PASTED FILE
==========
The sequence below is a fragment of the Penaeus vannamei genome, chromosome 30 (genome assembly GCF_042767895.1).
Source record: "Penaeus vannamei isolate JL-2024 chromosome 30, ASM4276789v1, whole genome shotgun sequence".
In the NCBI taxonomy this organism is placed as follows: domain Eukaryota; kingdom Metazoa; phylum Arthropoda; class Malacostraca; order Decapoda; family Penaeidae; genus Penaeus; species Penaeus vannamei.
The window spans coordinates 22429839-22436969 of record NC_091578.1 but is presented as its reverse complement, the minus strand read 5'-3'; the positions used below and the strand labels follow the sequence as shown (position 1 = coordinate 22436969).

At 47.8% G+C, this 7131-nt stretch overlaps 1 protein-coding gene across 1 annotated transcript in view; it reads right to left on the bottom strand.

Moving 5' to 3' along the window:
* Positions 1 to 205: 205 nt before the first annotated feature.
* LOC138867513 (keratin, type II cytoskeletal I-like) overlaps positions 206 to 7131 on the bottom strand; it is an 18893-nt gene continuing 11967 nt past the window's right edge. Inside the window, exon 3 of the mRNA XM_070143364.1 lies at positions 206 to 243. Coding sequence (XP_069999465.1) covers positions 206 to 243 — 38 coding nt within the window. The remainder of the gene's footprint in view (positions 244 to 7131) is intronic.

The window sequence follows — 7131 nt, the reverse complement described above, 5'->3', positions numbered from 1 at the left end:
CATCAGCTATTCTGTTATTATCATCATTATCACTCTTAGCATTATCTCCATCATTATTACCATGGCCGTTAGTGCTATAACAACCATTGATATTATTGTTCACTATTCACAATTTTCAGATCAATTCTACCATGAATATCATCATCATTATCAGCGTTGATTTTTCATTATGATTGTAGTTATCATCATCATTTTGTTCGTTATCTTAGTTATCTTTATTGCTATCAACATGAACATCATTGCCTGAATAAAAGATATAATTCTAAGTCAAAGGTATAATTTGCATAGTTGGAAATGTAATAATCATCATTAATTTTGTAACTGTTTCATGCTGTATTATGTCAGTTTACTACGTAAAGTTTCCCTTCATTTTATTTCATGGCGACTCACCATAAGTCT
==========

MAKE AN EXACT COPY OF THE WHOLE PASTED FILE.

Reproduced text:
The sequence below is a fragment of the Penaeus vannamei genome, chromosome 30 (genome assembly GCF_042767895.1).
Source record: "Penaeus vannamei isolate JL-2024 chromosome 30, ASM4276789v1, whole genome shotgun sequence".
In the NCBI taxonomy this organism is placed as follows: domain Eukaryota; kingdom Metazoa; phylum Arthropoda; class Malacostraca; order Decapoda; family Penaeidae; genus Penaeus; species Penaeus vannamei.
The window spans coordinates 22429839-22436969 of record NC_091578.1 but is presented as its reverse complement, the minus strand read 5'-3'; the positions used below and the strand labels follow the sequence as shown (position 1 = coordinate 22436969).

At 47.8% G+C, this 7131-nt stretch overlaps 1 protein-coding gene across 1 annotated transcript in view; it reads right to left on the bottom strand.

Moving 5' to 3' along the window:
* Positions 1 to 205: 205 nt before the first annotated feature.
* LOC138867513 (keratin, type II cytoskeletal I-like) overlaps positions 206 to 7131 on the bottom strand; it is an 18893-nt gene continuing 11967 nt past the window's right edge. Inside the window, exon 3 of the mRNA XM_070143364.1 lies at positions 206 to 243. Coding sequence (XP_069999465.1) covers positions 206 to 243 — 38 coding nt within the window. The remainder of the gene's footprint in view (positions 244 to 7131) is intronic.

The window sequence follows — 7131 nt, the reverse complement described above, 5'->3', positions numbered from 1 at the left end:
CATCAGCTATTCTGTTATTATCATCATTATCACTCTTAGCATTATCTCCATCATTATTACCATGGCCGTTAGTGCTATAACAACCATTGATATTATTGTTCACTATTCACAATTTTCAGATCAATTCTACCATGAATATCATCATCATTATCAGCGTTGATTTTTCATTATGATTGTAGTTATCATCATCATTTTGTTCGTTATCTTAGTTATCTTTATTGCTATCAACATGAACATCATTGCCTGAATAAAAGATATAATTCTAAGTCAAAGGTATAATTTGCATAGTTGGAAATGTAATAATCATCATTAATTTTGTAACTGTTTCATGCTGTATTATGTCAGTTTACTACGTAAAGTTTCCCTTCATTTTATTTCATGGCGACTCACCATAAGTCT